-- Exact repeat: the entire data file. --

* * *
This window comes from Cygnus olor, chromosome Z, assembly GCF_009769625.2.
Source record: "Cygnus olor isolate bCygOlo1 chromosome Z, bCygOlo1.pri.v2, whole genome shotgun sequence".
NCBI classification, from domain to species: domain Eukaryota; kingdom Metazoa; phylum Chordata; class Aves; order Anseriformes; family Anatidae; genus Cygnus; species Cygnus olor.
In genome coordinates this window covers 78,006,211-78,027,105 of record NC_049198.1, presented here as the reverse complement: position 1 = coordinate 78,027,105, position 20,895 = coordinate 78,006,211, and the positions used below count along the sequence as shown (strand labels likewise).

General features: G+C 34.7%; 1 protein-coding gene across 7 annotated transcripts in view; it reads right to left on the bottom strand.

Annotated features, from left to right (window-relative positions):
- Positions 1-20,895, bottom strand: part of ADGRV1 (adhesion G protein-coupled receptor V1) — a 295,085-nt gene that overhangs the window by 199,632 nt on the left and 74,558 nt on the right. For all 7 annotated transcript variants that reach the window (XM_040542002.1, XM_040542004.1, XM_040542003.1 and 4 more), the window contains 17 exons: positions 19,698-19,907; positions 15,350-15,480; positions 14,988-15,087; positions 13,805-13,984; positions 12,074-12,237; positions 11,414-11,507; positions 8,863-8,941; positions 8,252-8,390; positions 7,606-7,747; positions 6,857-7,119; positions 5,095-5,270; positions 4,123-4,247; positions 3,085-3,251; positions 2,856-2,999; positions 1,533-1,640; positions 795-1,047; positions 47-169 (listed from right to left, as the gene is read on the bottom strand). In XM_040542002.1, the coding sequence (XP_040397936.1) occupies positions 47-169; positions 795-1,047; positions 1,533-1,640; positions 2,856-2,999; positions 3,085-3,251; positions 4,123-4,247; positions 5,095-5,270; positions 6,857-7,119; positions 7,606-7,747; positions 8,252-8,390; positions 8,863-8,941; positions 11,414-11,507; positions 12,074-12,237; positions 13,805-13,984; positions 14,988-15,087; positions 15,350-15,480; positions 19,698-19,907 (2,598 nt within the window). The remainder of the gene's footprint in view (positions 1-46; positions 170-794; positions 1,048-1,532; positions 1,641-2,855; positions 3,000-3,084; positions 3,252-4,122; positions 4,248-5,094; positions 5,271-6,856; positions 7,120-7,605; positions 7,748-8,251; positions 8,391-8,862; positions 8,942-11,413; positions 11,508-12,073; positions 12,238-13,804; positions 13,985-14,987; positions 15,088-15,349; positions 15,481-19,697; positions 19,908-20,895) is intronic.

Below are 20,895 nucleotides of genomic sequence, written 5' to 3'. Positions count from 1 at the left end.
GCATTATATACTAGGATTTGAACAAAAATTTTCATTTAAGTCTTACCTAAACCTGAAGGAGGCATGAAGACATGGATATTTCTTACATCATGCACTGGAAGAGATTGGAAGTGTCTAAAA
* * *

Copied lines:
This window comes from Cygnus olor, chromosome Z, assembly GCF_009769625.2.
Source record: "Cygnus olor isolate bCygOlo1 chromosome Z, bCygOlo1.pri.v2, whole genome shotgun sequence".
NCBI classification, from domain to species: domain Eukaryota; kingdom Metazoa; phylum Chordata; class Aves; order Anseriformes; family Anatidae; genus Cygnus; species Cygnus olor.
In genome coordinates this window covers 78,006,211-78,027,105 of record NC_049198.1, presented here as the reverse complement: position 1 = coordinate 78,027,105, position 20,895 = coordinate 78,006,211, and the positions used below count along the sequence as shown (strand labels likewise).

General features: G+C 34.7%; 1 protein-coding gene across 7 annotated transcripts in view; it reads right to left on the bottom strand.

Annotated features, from left to right (window-relative positions):
- Positions 1-20,895, bottom strand: part of ADGRV1 (adhesion G protein-coupled receptor V1) — a 295,085-nt gene that overhangs the window by 199,632 nt on the left and 74,558 nt on the right. For all 7 annotated transcript variants that reach the window (XM_040542002.1, XM_040542004.1, XM_040542003.1 and 4 more), the window contains 17 exons: positions 19,698-19,907; positions 15,350-15,480; positions 14,988-15,087; positions 13,805-13,984; positions 12,074-12,237; positions 11,414-11,507; positions 8,863-8,941; positions 8,252-8,390; positions 7,606-7,747; positions 6,857-7,119; positions 5,095-5,270; positions 4,123-4,247; positions 3,085-3,251; positions 2,856-2,999; positions 1,533-1,640; positions 795-1,047; positions 47-169 (listed from right to left, as the gene is read on the bottom strand). In XM_040542002.1, the coding sequence (XP_040397936.1) occupies positions 47-169; positions 795-1,047; positions 1,533-1,640; positions 2,856-2,999; positions 3,085-3,251; positions 4,123-4,247; positions 5,095-5,270; positions 6,857-7,119; positions 7,606-7,747; positions 8,252-8,390; positions 8,863-8,941; positions 11,414-11,507; positions 12,074-12,237; positions 13,805-13,984; positions 14,988-15,087; positions 15,350-15,480; positions 19,698-19,907 (2,598 nt within the window). The remainder of the gene's footprint in view (positions 1-46; positions 170-794; positions 1,048-1,532; positions 1,641-2,855; positions 3,000-3,084; positions 3,252-4,122; positions 4,248-5,094; positions 5,271-6,856; positions 7,120-7,605; positions 7,748-8,251; positions 8,391-8,862; positions 8,942-11,413; positions 11,508-12,073; positions 12,238-13,804; positions 13,985-14,987; positions 15,088-15,349; positions 15,481-19,697; positions 19,908-20,895) is intronic.

Below are 20,895 nucleotides of genomic sequence, written 5' to 3'. Positions count from 1 at the left end.
GCATTATATACTAGGATTTGAACAAAAATTTTCATTTAAGTCTTACCTAAACCTGAAGGAGGCATGAAGACATGGATATTTCTTACATCATGCACTGGAAGAGATTGGAAGTGTCTAAAA